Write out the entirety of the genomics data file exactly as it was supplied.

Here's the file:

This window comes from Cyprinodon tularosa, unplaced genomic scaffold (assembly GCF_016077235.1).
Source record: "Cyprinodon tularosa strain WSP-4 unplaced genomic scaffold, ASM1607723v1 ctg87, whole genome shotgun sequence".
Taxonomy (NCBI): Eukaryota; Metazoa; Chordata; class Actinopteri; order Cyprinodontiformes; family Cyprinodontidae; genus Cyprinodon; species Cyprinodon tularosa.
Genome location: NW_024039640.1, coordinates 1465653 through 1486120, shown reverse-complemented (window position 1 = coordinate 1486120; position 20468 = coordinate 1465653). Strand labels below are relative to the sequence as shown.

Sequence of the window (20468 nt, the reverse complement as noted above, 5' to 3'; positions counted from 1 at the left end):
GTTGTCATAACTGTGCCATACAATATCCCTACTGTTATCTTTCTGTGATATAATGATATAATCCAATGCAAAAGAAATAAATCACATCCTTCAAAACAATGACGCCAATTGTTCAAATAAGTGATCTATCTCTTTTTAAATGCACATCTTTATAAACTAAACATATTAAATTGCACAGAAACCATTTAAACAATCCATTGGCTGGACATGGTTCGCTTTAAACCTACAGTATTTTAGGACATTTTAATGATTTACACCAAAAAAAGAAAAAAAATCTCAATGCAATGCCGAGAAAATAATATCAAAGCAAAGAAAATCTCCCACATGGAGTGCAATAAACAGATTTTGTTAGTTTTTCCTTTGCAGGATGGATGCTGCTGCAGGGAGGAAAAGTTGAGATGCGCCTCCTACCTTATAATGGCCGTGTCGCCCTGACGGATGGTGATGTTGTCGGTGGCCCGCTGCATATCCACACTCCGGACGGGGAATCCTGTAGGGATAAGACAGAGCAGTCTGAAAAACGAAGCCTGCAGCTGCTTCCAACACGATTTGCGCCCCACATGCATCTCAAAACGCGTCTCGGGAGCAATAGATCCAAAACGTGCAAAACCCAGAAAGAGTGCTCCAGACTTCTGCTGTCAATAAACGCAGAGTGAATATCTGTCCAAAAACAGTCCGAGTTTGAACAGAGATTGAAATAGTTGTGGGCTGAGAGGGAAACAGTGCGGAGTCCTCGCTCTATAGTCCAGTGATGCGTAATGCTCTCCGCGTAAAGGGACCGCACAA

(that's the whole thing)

This window comes from Cyprinodon tularosa, unplaced genomic scaffold (assembly GCF_016077235.1).
Source record: "Cyprinodon tularosa strain WSP-4 unplaced genomic scaffold, ASM1607723v1 ctg87, whole genome shotgun sequence".
Taxonomy (NCBI): Eukaryota; Metazoa; Chordata; class Actinopteri; order Cyprinodontiformes; family Cyprinodontidae; genus Cyprinodon; species Cyprinodon tularosa.
Genome location: NW_024039640.1, coordinates 1465653 through 1486120, shown reverse-complemented (window position 1 = coordinate 1486120; position 20468 = coordinate 1465653). Strand labels below are relative to the sequence as shown.

Sequence of the window (20468 nt, the reverse complement as noted above, 5' to 3'; positions counted from 1 at the left end):
GTTGTCATAACTGTGCCATACAATATCCCTACTGTTATCTTTCTGTGATATAATGATATAATCCAATGCAAAAGAAATAAATCACATCCTTCAAAACAATGACGCCAATTGTTCAAATAAGTGATCTATCTCTTTTTAAATGCACATCTTTATAAACTAAACATATTAAATTGCACAGAAACCATTTAAACAATCCATTGGCTGGACATGGTTCGCTTTAAACCTACAGTATTTTAGGACATTTTAATGATTTACACCAAAAAAAGAAAAAAAATCTCAATGCAATGCCGAGAAAATAATATCAAAGCAAAGAAAATCTCCCACATGGAGTGCAATAAACAGATTTTGTTAGTTTTTCCTTTGCAGGATGGATGCTGCTGCAGGGAGGAAAAGTTGAGATGCGCCTCCTACCTTATAATGGCCGTGTCGCCCTGACGGATGGTGATGTTGTCGGTGGCCCGCTGCATATCCACACTCCGGACGGGGAATCCTGTAGGGATAAGACAGAGCAGTCTGAAAAACGAAGCCTGCAGCTGCTTCCAACACGATTTGCGCCCCACATGCATCTCAAAACGCGTCTCGGGAGCAATAGATCCAAAACGTGCAAAACCCAGAAAGAGTGCTCCAGACTTCTGCTGTCAATAAACGCAGAGTGAATATCTGTCCAAAAACAGTCCGAGTTTGAACAGAGATTGAAATAGTTGTGGGCTGAGAGGGAAACAGTGCGGAGTCCTCGCTCTATAGTCCAGTGATGCGTAATGCTCTCCGCGTAAAGGGACCGCACAA